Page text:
Good morning. Happy New Year. Breathe.
In yoga, breath practice is called pranayama. Pranayama is a composite of two Sanskrit words: “Prana,” meaning life force, and “Yama,” meaning control. Control your life force. Is there a more fitting way to start a new year?
The breath has an incredible transformative power. Engage it!
Take a comfortable seat and close your eyes. Bring your attention inward and find quiet. Inhale slowly and deeply. Lengthen your spine, let your ribcage expand, reach the crown of your head toward the sky. Exhale slowly and deeply, keep that length but relax your shoulders. Let your torso stay wide. Continue breathing in this way for 10 or 20 breaths. Listen. Notice deeply.
Open your eyes and move to a kneeling position sitting on your heels. If this is uncomfortable on your knees, place a folded blanket on the inside of your knees. If this is still uncomfortable, sit on a chair, keep your feet flat on the floor, your spine long. Rest your hands, palms down, on your knees.
Time for Kapalabhati! Kapalabhati (kah-pah-luh-BAH-tee), skull-shining breath, is an invigorating and warming practice that tones and cleanses the respiratory system. Some people call it bunny breath, which is pretty adorable.
Here’s a description of how to perform Kapalabhati: It consists of short, powerful exhales and passive inhales. Sitting up with a long spine, use the sharp contraction of your abdominal muscles to force the air out of your nose. As you release the contraction, your inhale will happen naturally. Let it. Focus your attention solely on the exhales. Though the force of Kapalabhati can be powerful enough to shake your whole body, let its work stay within the abdominal cavity only. Keep your shoulders down, let your neck relax, keep the rest of your body as still as possible.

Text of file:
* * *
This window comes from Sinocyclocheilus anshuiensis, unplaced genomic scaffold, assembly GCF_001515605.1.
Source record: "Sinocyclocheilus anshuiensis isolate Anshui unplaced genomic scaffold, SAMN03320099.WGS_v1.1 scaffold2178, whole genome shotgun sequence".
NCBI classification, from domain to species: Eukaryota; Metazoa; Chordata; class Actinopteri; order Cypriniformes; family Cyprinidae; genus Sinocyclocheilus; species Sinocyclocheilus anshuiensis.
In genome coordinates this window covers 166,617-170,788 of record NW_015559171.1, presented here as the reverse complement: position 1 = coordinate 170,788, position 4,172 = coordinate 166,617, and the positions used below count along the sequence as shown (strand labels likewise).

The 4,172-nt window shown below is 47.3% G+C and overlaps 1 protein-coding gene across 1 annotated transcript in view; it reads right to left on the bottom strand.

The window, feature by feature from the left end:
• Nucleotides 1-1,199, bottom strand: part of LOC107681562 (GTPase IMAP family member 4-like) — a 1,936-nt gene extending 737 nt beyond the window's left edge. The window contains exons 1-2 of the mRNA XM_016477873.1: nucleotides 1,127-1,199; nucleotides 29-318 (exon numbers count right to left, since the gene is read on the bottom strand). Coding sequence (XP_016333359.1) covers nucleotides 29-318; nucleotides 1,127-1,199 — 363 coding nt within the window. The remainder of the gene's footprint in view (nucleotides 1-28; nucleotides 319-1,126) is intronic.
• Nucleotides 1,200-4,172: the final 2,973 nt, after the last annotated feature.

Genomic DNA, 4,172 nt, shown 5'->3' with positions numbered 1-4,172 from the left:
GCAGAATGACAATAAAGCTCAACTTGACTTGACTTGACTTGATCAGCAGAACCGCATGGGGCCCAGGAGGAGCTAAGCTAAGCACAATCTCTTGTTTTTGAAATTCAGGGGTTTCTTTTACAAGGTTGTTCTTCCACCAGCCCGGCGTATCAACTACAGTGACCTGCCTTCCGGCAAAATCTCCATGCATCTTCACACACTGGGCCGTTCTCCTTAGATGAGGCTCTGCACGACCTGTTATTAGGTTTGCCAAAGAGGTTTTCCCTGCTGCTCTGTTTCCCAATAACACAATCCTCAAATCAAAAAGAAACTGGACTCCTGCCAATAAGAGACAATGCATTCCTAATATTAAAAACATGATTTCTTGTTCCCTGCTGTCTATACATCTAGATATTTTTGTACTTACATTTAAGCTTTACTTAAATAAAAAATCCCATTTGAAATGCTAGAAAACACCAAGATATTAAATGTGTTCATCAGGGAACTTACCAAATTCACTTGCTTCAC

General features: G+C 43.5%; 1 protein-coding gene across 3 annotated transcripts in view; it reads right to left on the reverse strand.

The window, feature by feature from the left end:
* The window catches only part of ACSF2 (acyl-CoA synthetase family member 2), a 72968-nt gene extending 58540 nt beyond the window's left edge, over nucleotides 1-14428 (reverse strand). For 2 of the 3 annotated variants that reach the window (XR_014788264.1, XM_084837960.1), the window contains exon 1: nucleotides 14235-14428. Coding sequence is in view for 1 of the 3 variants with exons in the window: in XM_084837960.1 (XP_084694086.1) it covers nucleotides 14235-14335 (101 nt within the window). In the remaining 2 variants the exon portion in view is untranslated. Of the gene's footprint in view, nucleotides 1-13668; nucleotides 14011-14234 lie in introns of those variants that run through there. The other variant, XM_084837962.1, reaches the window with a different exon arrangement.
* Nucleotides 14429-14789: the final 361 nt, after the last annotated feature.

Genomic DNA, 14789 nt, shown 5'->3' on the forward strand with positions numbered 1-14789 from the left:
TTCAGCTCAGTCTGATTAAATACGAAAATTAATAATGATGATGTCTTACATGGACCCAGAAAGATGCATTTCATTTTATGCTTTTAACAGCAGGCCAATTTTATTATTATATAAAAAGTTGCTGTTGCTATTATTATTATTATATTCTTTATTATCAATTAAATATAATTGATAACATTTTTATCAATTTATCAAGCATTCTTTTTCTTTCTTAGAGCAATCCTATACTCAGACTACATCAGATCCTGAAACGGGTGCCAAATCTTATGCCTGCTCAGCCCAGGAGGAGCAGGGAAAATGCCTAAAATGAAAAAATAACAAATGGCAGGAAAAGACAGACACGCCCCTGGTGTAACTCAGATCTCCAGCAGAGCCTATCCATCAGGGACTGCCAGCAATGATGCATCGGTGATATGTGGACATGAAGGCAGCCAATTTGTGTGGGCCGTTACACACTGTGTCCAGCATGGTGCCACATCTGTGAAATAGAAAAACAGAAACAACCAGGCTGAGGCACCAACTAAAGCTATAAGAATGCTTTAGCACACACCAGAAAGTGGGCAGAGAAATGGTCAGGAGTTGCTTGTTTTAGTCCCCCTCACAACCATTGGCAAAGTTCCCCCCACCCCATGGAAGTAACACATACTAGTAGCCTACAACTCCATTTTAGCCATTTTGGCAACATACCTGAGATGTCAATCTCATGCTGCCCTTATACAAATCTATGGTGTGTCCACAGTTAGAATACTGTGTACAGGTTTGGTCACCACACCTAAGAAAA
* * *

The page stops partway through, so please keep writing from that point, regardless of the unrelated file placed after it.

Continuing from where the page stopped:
Let’s do it! Take a full breath in and a full breath out. Now take in a little sip of air and begin Kapalabhati for 10-20 breaths. Let go of the practice and breathe normally for two or three breaths, then repeat Kapalabhati for 10-20 breaths (or more). Use a faster tempo this time if it’s comfortable. Repeat one more time (or not) after a round of normal breaths and then collapse.
Lie back and collapse completely onto your mat. Notice deeply. Notice how the surfeit of oxygen rejuvenates, restores, and animates your cells. Let the surge of energy ripple throughout your body. If the purpose of yoga, as Patanjali would have us believe, is to still the fluctuations of the mind (chitta vritti nirodhah), you can find it here.
And now savasana. Let go of everything, even the noticing.
Take the Kapalabhati practice slowly at first. If you feel woozy or anxious at any time during this practice, return to your normal breathing!
Some yogis consider Kapalabhati Pranayama an advanced technique. Please be aware that some traditional practices do not allow students to practice Kapalabhati Pranayama until they have practiced and mastered more basic Pranayama techniques for several years. Other practices believe that yoga is an evolving practice like medicine and have adapted techniques and methods to make yoga’s benefits more easily accessible. Choose the path that best suits you.
Here is the short version of today’s practice:

  • Take a comfortable seat
  • Close your eyes, find quiet
  • Bring your attention inward
  • Inhale, lengthen the spine
  • Exhale, keep that length
  • Feel your ribs and belly move as you breathe
  • Continue in this way for 10 or 20 breaths
  • Open your eyes and move to a kneeling position (sit back on your heels)
  • Perform Kapalabhati for 20-50 breaths, Repeat
  • Lower yourself down to your mat, feel the effects of the breath
  • Savasana


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